Not bad….for a bug man! If I was any smarter I would be a _______ Oh well, you can fill in the blank.

Environmentalism is Antithetical to Human Progress!

By Rich Kozlovich

History is the paved road leading to future, and it's good to go back and see what happens when people get stupid and become infected with the latest philosophical flavor of the day.

Bill Ford of Ford Motor Company became the “Carbon Laughingstock” in April 2011.  For years he shot off his mouth about CO2 emissions and then someone took him seriously, and he found out what happens when industry sides with green leftist loons.  Thirteen states adopted more stringent CO2 tailpipe emission standards that was going to seriously impact production, and then he whined about it to Congress.  What did he think was going to happen?  How stupid can someone be? 

When business people get to that level you have to think they are pretty smart.  I no longer think so.  Apparently they had been listening to the wacky ideas promoted by the activists who have taken over the Ford Foundation.  If Henry Ford could see what happened to his company and his foundation he would roll over in his grave.

Somehow they think they are making points with the greenies and their lackeys in government, and they believe that is some way they will get a leg up on their competitors. In reality they are undermining everything they are and everything they do.

No agreement with the greenies will ever be honored because they have no command and control system. Just as soon as one group makes a deal with industry the others will attack both. And there will never be an end of their demands because everything you give them is a "good start"!

This Neville Chamberlain policy of appeasement approach with environmentalists is madness.

That same year Wal-Mart had to give up on "going green" and return to basics "after suffering seven straight quarters of losses, today the merchandise giant Wal-Mart will announce that it is “going back to basics,” ending its era of high-end organic foods, going “green,” and the remainder of its appeal to the upscale market. Next month the company will launch an “It’s Back” campaign to woo the millions of customers who have fled the store. They will be bringing back “heritage” products, like inexpensive jeans and sweatpants."

I remember when Wal-Mart made the decision to go down this road. The pundits all predicted that they were so big that this would alter the merchandising landscape in favor or “organic” and “all natural” forever. Wal-Mart was going to turn the world green. I said then and I say it now, Wal-Mart is today what Sears was fifty years ago and fifty years from now someone else will be what Wal-Mart is today. Get over it!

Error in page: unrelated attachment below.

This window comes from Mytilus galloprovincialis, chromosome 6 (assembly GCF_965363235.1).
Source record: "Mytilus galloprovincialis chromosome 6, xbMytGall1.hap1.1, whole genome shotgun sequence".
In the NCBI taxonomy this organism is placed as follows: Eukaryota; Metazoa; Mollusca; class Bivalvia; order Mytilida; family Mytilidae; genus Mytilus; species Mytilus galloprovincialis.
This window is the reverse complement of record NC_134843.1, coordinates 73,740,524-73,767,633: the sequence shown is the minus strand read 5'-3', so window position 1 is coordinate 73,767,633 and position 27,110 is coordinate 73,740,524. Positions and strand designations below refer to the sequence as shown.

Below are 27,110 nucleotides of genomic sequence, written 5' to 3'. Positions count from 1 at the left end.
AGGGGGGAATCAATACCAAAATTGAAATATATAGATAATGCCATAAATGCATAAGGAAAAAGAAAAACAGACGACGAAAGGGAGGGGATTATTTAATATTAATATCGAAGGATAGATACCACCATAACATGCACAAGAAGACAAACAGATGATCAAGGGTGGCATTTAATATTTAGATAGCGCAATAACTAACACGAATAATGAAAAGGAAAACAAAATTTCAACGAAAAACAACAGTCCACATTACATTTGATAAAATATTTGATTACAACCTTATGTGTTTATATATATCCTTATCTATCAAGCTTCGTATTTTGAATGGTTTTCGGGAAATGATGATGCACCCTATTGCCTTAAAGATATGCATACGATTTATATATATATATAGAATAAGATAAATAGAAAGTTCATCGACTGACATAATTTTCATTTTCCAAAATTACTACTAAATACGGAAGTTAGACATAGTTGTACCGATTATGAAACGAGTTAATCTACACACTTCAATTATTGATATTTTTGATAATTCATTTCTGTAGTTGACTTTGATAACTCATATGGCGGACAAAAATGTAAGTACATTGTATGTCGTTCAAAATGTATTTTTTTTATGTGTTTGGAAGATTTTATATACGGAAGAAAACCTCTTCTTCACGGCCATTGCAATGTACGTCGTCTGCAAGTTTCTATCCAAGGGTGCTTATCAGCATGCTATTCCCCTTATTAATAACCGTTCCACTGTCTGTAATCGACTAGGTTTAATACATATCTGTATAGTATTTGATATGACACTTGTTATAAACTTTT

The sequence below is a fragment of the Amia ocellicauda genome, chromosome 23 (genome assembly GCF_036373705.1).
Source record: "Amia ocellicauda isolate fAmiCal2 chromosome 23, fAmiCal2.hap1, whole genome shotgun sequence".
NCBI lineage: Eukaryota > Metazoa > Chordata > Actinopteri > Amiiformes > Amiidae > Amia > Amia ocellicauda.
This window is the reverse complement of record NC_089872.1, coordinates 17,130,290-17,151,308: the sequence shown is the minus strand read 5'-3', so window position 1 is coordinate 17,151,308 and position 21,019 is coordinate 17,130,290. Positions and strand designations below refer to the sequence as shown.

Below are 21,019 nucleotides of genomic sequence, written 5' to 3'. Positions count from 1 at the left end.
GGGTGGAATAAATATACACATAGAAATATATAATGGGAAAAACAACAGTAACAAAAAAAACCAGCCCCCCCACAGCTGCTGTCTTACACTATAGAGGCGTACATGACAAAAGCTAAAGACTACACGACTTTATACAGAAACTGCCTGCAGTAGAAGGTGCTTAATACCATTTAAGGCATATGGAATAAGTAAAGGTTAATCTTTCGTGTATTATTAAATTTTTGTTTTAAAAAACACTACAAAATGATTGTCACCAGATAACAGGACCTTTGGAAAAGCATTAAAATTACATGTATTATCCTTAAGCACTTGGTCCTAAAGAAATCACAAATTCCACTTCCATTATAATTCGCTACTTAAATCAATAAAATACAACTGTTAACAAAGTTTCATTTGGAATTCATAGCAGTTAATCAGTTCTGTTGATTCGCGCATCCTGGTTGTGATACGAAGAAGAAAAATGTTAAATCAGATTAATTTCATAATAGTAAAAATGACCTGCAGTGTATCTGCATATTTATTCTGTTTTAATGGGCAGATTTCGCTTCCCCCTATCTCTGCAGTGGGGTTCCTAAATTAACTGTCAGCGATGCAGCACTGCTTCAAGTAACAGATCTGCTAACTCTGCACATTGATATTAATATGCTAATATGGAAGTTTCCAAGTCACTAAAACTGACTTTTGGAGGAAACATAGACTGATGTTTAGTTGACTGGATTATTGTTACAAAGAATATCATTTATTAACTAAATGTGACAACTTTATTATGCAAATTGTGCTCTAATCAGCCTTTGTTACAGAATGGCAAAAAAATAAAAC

They did not and will not turn the world green and the CEO who took them down this road should be fired and anyone on the board of directors who supported him should be escorted right out the door with him. The other officers of the corporation should be looked at very seriously also. Unfortunately they guy who pushed this is a greenie who was awarded an obscene amount of money for promoting failure.

I do so hope that those who've been reading P&D will remember that I had said when they went down the “green brick road” that if Sam Walton was alive he would roll over in his grave….so to speak.

It is impossible for “green” to be a good business proposition. Those who promote green and those who promote capitalism are fundamentally at odds. Greenies want to destroy capitalism and capitalists wish to expand capitalism. How can there possibly be any common ground?

The more you give in to the greenies the more they will demand. We shouldn’t be trying to cooperate with ‘green’, nor should we be trying to define or redefine ‘green’. We should be defeating it.

Thinking that we need to be at the table in order to help define “green”, or believing that we will enhance our business image by going green is delusional.

Green is their issue and they will define it the way they choose to define it and your being at the table will be meaningless in the long run. Green ideas have consistently shown that they are bad business because greenies don't have a clue as to what works and what doesn't.  Because everything they promote.....doesn't . 

In the retail market it is clear much of society is suffering from “green fatigue”; people just can't stand it anymore and don't care because they have come to the correct conclusion that 'green' is a load of horsepucky. I do believe that 'green fatigue' is a phrase I coined and I give everyone permission to use it…..often.

It is also bad social policy because history has spoken! To be green is to be irrational.

The Four Pillars of Modern Environmentalism: Junk Science, Regulatory Abuse, Secular Neo-Paganism and Insanity!

By Rich Kozlovich

I came upon an old article entitled, Global Warming must be true, Charles Manson believes in it.  Whodda thunk it.....Manson was a greenie.  Well, maybe that's not as strange as it seems.

Here are some of his thoughts: